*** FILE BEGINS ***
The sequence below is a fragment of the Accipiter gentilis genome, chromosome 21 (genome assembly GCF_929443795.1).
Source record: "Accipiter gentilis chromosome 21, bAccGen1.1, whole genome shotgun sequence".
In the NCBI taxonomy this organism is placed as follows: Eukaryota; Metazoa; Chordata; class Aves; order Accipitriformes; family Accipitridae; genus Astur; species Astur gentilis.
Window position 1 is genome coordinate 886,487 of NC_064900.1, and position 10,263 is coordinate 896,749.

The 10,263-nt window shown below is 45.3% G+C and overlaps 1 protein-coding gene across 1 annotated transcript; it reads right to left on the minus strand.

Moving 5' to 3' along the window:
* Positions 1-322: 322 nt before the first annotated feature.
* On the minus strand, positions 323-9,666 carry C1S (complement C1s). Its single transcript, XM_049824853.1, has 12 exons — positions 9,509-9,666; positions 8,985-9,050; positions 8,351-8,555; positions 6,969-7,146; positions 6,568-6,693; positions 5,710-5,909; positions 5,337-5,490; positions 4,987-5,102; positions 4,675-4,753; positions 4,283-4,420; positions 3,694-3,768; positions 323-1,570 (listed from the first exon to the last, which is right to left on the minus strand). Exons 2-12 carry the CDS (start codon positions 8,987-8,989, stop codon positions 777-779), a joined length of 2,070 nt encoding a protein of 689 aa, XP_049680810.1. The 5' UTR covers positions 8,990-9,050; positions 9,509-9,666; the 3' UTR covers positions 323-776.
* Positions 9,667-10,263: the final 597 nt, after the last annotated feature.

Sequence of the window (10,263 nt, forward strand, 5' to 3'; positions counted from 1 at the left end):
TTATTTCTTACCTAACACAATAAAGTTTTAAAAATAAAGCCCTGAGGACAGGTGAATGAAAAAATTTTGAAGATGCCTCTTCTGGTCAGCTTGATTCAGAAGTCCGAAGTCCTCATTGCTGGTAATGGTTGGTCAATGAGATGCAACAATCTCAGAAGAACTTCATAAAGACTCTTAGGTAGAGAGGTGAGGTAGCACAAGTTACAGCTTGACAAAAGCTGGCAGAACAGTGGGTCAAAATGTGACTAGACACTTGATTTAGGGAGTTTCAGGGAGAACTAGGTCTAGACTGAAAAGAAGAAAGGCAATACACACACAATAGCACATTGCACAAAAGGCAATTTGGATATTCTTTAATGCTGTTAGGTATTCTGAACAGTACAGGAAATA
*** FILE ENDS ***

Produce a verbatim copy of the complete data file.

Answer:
The sequence below is a fragment of the Accipiter gentilis genome, chromosome 21 (genome assembly GCF_929443795.1).
Source record: "Accipiter gentilis chromosome 21, bAccGen1.1, whole genome shotgun sequence".
In the NCBI taxonomy this organism is placed as follows: Eukaryota; Metazoa; Chordata; class Aves; order Accipitriformes; family Accipitridae; genus Astur; species Astur gentilis.
Window position 1 is genome coordinate 886,487 of NC_064900.1, and position 10,263 is coordinate 896,749.

The 10,263-nt window shown below is 45.3% G+C and overlaps 1 protein-coding gene across 1 annotated transcript; it reads right to left on the minus strand.

Moving 5' to 3' along the window:
* Positions 1-322: 322 nt before the first annotated feature.
* On the minus strand, positions 323-9,666 carry C1S (complement C1s). Its single transcript, XM_049824853.1, has 12 exons — positions 9,509-9,666; positions 8,985-9,050; positions 8,351-8,555; positions 6,969-7,146; positions 6,568-6,693; positions 5,710-5,909; positions 5,337-5,490; positions 4,987-5,102; positions 4,675-4,753; positions 4,283-4,420; positions 3,694-3,768; positions 323-1,570 (listed from the first exon to the last, which is right to left on the minus strand). Exons 2-12 carry the CDS (start codon positions 8,987-8,989, stop codon positions 777-779), a joined length of 2,070 nt encoding a protein of 689 aa, XP_049680810.1. The 5' UTR covers positions 8,990-9,050; positions 9,509-9,666; the 3' UTR covers positions 323-776.
* Positions 9,667-10,263: the final 597 nt, after the last annotated feature.

Sequence of the window (10,263 nt, forward strand, 5' to 3'; positions counted from 1 at the left end):
TTATTTCTTACCTAACACAATAAAGTTTTAAAAATAAAGCCCTGAGGACAGGTGAATGAAAAAATTTTGAAGATGCCTCTTCTGGTCAGCTTGATTCAGAAGTCCGAAGTCCTCATTGCTGGTAATGGTTGGTCAATGAGATGCAACAATCTCAGAAGAACTTCATAAAGACTCTTAGGTAGAGAGGTGAGGTAGCACAAGTTACAGCTTGACAAAAGCTGGCAGAACAGTGGGTCAAAATGTGACTAGACACTTGATTTAGGGAGTTTCAGGGAGAACTAGGTCTAGACTGAAAAGAAGAAAGGCAATACACACACAATAGCACATTGCACAAAAGGCAATTTGGATATTCTTTAATGCTGTTAGGTATTCTGAACAGTACAGGAAATA